Bond returns were mixed in the quarter. Long-term Treasury interest rates declined to their lowest levels in more than one year but rose above their late August lows in September. Short- and intermediate-term Treasury note yields increased as investors began to anticipate the onset of Federal Reserve rate hikes. Long-term Treasuries did well, but agency mortgage-backed, asset-backed, and corporate securities were mostly flat.
The U.S. Bond Enhanced Index Fund returned 0.25% in the quarter compared with 0.17% for the Barclays U.S. Aggregate Bond Index and −0.07% for the Lipper Core Bond Funds Average. For the 12 months ended September 30, 2014, the fund returned 4.19% versus 3.96% for the Barclays U.S. Aggregate Bond Index and 4.32% for the Lipper Core Bond Funds Average. The fund's average annual total returns were 4.19%, 4.06%, and 4.58% for the 1-, 5-, and 10-year periods, respectively, as of September 30, 2014. The fund's expense ratio was 0.30% as of its fiscal year ended October 31, 2013.
For up-to-date standardized total returns, including the most recent month-end performance, please click on the Performance tab, above.
Current performance may be lower or higher than the quoted past performance, which cannot guarantee future results.
Share price, principal value, and return will vary and you may have a gain or loss when you sell your shares.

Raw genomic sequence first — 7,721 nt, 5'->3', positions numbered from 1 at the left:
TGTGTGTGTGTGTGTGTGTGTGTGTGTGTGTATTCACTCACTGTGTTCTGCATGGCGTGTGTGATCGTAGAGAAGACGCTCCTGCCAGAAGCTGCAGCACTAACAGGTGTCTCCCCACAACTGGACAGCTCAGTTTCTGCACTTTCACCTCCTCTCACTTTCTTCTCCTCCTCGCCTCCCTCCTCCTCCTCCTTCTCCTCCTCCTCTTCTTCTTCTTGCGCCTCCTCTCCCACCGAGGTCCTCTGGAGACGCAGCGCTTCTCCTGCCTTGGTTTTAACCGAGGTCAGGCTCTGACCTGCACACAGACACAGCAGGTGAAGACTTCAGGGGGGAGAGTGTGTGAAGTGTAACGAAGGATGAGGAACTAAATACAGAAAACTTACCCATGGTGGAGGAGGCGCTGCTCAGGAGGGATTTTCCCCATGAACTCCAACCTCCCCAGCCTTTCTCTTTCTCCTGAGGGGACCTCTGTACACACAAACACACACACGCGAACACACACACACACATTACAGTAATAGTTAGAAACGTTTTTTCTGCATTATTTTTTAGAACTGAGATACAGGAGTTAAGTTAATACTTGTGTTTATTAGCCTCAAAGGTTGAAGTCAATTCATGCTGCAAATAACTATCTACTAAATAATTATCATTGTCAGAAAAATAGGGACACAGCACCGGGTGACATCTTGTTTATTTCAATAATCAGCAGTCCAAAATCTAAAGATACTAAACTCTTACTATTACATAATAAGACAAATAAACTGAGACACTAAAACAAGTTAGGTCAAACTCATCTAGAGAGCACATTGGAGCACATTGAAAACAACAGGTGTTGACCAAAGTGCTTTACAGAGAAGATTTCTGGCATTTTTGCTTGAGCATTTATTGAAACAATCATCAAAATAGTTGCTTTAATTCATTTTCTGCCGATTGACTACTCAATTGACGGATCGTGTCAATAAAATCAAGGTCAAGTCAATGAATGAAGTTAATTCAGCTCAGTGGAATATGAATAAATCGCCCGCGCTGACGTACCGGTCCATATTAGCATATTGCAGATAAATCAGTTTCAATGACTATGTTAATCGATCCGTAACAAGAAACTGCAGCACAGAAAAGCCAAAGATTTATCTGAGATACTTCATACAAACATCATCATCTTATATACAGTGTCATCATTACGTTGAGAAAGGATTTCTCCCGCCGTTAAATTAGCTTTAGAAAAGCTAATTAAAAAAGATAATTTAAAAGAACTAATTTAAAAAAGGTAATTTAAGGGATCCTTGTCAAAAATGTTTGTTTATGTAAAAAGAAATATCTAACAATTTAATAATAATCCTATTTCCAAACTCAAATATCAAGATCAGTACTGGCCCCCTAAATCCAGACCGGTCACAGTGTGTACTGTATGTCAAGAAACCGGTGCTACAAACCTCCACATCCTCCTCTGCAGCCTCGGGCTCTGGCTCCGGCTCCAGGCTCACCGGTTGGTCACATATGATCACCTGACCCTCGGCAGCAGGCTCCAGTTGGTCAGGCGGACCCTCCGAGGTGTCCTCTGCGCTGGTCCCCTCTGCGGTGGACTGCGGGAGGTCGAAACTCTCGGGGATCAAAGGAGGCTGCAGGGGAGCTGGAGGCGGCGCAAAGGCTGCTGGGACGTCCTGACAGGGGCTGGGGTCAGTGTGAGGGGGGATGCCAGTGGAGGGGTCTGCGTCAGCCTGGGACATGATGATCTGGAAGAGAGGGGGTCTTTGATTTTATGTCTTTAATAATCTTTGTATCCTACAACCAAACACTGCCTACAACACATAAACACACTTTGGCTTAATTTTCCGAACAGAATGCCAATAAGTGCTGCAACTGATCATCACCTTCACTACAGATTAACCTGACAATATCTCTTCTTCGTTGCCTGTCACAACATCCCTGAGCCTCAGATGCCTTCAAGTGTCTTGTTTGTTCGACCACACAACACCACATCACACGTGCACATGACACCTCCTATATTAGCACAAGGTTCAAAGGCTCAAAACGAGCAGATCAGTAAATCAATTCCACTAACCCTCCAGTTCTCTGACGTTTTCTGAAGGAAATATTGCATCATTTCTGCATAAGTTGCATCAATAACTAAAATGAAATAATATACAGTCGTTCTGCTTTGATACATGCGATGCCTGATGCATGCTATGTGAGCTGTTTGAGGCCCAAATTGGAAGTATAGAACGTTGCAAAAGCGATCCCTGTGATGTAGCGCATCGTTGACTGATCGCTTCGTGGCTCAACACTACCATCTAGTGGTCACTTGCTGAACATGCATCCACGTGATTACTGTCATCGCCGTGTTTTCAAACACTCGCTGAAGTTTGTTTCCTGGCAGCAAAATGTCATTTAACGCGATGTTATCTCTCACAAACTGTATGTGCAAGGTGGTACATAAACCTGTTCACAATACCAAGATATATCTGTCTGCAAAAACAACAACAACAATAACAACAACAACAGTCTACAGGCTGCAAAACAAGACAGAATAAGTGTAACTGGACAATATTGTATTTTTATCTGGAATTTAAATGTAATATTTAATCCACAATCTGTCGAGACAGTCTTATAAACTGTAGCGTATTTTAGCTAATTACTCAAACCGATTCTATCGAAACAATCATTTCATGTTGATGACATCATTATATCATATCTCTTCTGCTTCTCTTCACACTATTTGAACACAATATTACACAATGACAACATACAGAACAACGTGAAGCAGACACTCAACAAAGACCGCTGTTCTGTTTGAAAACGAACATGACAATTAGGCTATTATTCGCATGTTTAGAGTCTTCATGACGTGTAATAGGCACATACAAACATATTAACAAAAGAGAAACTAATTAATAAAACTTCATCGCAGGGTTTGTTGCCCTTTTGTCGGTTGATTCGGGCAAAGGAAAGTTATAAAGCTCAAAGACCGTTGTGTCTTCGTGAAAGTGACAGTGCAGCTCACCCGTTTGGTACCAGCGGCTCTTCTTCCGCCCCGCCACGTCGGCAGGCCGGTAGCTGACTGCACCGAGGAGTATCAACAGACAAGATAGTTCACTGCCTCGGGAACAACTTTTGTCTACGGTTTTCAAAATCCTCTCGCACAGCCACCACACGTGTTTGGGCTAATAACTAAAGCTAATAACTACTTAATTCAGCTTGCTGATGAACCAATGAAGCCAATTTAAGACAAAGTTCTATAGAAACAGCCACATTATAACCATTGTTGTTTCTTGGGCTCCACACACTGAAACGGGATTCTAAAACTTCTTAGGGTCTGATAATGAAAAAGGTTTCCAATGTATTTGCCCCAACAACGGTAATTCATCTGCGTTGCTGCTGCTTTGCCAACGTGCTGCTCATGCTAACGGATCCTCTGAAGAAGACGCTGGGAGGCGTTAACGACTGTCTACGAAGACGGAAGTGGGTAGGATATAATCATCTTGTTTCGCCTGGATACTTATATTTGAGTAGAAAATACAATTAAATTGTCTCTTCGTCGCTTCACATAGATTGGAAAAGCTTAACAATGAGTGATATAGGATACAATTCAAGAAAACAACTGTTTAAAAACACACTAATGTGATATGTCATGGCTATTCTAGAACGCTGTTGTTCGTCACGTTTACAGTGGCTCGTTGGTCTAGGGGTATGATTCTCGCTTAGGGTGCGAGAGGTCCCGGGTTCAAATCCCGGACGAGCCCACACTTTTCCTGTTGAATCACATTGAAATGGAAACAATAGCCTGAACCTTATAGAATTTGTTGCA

The U.S. Bond Enhanced Index Fund charges a 0.5%
redemption fee on shares held 90 days or less.
The performance information shown does not reflect the deduction of the redemption fee;
if it did, the performance would be lower.
Selection among investment-grade corporate bonds was the largest contributor to relative performance. Our conservative positioning helped as increased supply caused a widening in credit spreads (the additional yield offered by riskier securities). Our overweight allocation to corporates weighed on performance, however, due to heavy new issuance that outpaced even robust demand. Security selection among mortgage-backed securities also contributed well, as we have limited our holdings of the low-coupon issues that are seeing less demand from the Federal Reserve as part of its dwindling asset purchase program.
Our objective will remain to closely track the performance of the Barclays U.S. Aggregate Bond Index after fees, but we will attempt to compensate for fund expenses by seeking modest additional return, mainly through small variations in sector weightings. We will also employ what is referred to as "curve positioning" or "duration management," which are adjustments in the mix of maturities of our holdings based on our view of interest rates. Currently, we are invested in intermediate-term issues, which reflects our belief that near-term rate increases related to Fed policy normalization will be most concentrated in this part of the yield curve.